|Photo Cred: Healthmad.com|
When Big Red and I first moved back to the East, and when I finally scored us some health insurance, I was faced with the most annoying task of finding a doctor. I hate to play Russian roulette in that giant text of biblical proportions you get when you sign up with a provider. I'd much rather go on recommendations and referrals. Because I didn't know anyone, that was impossible. I tried searching various websites with ratings and reviews and found what I thought was a decent start. Nope, that doctor was lame. Said he was going to follow-up with me, and never did. Sent Big Red out for x-rays and then said he would call for a follow-up, and never did. We were done with him quickly. Thankfully, both Big Red and I are in good health. We don't have chronic conditions that need maintenance. The only thing that became a bit of an issue was my minor case of asthma. I'd run out of a prescription for my rescue inhaler, and when I tried to get a new one, the lame doctor didn't want to sign off on it because I hadn't been back to see him. Boo. For a while there I had to just work through my bouts of uncomfortable wheezing. Last year, I surveyed my colleagues and got several quality referrals. After getting more information from the source, I decided on giving a new PCP a go. She was a hit with both Big Red and I. While we loved our PCP, and while I was super relieved to have found us a good doctor, I still wanted to see a gynie for my annual visits. I wanted someone who specialized in this.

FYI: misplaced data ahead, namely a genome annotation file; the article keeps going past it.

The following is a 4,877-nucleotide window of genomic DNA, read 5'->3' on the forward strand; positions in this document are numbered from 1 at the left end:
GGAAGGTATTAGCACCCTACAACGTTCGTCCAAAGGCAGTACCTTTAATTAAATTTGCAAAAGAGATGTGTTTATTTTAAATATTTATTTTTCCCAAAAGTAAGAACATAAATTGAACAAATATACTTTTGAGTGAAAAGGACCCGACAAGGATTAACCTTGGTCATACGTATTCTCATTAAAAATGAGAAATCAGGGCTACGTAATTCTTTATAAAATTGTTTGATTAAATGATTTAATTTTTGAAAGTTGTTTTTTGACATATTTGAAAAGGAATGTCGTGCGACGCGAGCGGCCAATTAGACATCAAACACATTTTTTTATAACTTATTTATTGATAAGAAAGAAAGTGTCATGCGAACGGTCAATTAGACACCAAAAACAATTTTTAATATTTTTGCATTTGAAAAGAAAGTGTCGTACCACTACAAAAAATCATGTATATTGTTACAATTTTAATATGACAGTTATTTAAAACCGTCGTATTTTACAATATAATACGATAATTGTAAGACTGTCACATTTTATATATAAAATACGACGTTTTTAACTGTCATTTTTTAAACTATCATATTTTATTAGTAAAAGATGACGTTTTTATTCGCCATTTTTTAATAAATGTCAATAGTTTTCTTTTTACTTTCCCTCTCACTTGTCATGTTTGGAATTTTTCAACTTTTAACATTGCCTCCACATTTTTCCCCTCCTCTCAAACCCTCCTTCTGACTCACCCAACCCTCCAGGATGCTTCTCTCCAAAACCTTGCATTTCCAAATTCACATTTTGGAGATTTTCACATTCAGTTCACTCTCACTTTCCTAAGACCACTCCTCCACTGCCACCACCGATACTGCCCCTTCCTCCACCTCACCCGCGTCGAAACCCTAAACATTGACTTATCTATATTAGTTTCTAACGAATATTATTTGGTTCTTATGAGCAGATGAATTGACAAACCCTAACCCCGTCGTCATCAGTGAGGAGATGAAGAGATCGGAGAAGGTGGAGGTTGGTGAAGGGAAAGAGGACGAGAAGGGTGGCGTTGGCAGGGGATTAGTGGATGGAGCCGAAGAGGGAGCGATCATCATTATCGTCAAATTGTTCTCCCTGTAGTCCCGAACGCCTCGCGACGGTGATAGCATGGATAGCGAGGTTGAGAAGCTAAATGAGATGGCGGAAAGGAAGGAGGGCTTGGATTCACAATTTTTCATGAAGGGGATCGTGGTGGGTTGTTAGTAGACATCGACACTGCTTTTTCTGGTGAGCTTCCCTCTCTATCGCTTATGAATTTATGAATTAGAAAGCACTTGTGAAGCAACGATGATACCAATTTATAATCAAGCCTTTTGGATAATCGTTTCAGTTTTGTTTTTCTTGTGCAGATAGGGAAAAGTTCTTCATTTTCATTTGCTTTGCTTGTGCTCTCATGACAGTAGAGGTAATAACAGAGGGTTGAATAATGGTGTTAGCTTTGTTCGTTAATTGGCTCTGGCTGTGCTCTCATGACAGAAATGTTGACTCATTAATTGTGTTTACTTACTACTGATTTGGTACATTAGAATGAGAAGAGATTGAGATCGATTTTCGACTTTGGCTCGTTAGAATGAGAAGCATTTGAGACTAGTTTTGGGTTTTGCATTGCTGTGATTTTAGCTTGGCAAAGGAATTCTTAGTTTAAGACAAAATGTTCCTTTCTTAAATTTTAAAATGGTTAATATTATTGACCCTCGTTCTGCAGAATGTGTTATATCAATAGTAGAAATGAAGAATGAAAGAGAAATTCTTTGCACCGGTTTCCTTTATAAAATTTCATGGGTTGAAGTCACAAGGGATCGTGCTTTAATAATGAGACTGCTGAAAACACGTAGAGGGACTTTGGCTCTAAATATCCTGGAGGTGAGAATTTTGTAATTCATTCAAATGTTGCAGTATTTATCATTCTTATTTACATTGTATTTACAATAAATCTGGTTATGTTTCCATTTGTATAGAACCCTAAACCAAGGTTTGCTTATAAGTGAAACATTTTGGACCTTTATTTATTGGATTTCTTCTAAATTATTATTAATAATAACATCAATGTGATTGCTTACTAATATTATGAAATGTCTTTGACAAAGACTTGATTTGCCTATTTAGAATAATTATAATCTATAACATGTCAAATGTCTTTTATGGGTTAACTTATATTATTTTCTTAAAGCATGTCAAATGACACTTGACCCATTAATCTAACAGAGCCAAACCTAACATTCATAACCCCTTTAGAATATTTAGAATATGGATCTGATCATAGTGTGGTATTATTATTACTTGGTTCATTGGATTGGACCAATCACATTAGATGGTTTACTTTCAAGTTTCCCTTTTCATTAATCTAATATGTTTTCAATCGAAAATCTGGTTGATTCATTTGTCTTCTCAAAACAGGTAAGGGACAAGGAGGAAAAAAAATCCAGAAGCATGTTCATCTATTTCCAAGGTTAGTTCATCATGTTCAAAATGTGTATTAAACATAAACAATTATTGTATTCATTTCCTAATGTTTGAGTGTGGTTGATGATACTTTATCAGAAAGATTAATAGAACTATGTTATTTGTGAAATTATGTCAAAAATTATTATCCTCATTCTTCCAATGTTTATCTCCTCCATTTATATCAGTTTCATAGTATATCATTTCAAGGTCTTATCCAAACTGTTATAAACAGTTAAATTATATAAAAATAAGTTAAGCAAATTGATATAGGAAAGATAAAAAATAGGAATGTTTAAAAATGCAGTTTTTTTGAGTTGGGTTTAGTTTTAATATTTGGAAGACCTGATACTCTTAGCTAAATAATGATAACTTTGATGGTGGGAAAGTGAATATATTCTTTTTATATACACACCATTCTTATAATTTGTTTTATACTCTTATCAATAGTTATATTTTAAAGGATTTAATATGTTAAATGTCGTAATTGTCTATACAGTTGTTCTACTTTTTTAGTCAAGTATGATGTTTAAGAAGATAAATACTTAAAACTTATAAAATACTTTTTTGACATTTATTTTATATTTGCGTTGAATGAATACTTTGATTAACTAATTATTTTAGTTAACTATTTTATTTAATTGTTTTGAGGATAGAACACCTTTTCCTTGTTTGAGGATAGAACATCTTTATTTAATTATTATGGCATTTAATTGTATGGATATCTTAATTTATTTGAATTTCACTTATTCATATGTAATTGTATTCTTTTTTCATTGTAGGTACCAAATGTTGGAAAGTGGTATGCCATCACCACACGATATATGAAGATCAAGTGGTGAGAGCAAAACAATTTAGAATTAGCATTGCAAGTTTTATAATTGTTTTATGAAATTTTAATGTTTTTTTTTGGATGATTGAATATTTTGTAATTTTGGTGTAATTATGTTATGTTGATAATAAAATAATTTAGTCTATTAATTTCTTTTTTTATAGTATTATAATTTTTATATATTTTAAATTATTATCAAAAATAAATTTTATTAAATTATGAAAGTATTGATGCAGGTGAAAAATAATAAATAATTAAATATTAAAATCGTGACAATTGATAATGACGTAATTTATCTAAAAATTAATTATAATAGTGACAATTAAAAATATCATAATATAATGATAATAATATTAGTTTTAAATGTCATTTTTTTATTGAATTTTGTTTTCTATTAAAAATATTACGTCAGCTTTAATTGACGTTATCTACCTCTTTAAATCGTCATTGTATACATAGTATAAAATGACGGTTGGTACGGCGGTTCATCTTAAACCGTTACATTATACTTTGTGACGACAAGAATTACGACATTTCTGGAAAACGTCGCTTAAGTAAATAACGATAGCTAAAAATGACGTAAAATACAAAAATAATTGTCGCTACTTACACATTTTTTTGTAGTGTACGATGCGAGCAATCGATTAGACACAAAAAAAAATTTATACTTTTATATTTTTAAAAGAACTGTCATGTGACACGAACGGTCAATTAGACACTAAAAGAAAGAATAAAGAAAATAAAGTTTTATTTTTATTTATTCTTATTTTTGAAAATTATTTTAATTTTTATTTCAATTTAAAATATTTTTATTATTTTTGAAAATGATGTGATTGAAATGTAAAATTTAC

Because little ones have hit the radar in this gal's brain, I've begun to research birthing options. I love watching documentaries and came across one produced by Ricky Lake: The Business of Being Born (2007). The blurb from Netflix: Director Abby Epstein's controversial documentary takes a hard look at America's maternity care system, juxtaposing hospital deliveries against the growing popularity of at-home, natural childbirths that some expectant parents are opting for.
Because I'm intrigued at the idea of natural childbirth, but fear the possible complications, I started a search of some kind of possible compromise. And I found it. Big Red are lucky in that our Steel City is a hub for the world of medicine. We have a system of hospitals, more than 40, tied to one of our universities. Situated within that conglomerate of hospitals is one specially devoted to women. And within that hospital is a division of Midwives. SCORE! The midwife center is now where I currently go for my well-women visits, and where I plan to deliver. Beyond this, the women, the midwives and the nurse practitioners are so incredibly nice. It's unbelievable how friendly and warm they all are. In all my visits, I have never once felt rushed. They speak with you and not at you. They answer all questions and never make you feel like you're asking something ridiculous. They never scoff at your hopes, and they smile when you tell them you're a teacher and you'd love to "plan" the birth of your first child. In fact, they agree it's a great idea since I, ahem you, have the summers off. I love it there and I feel lucky to have access to such a wonderful facility.
One last thing. So, when you're up in the stirrups, sans the spurs, and the beloved speculum is, um, in place. That pressure? I feel like I can handle that pressure pretty well. Does that mean I might be able to handle childbirth without the aid of pain numbing drugs? In the pretty little perfect world of my brain, that means yes I can! My guess is that I'm grossly underestimating the severity of childbirth. For now, I'd like to still believe I have super human tolerance.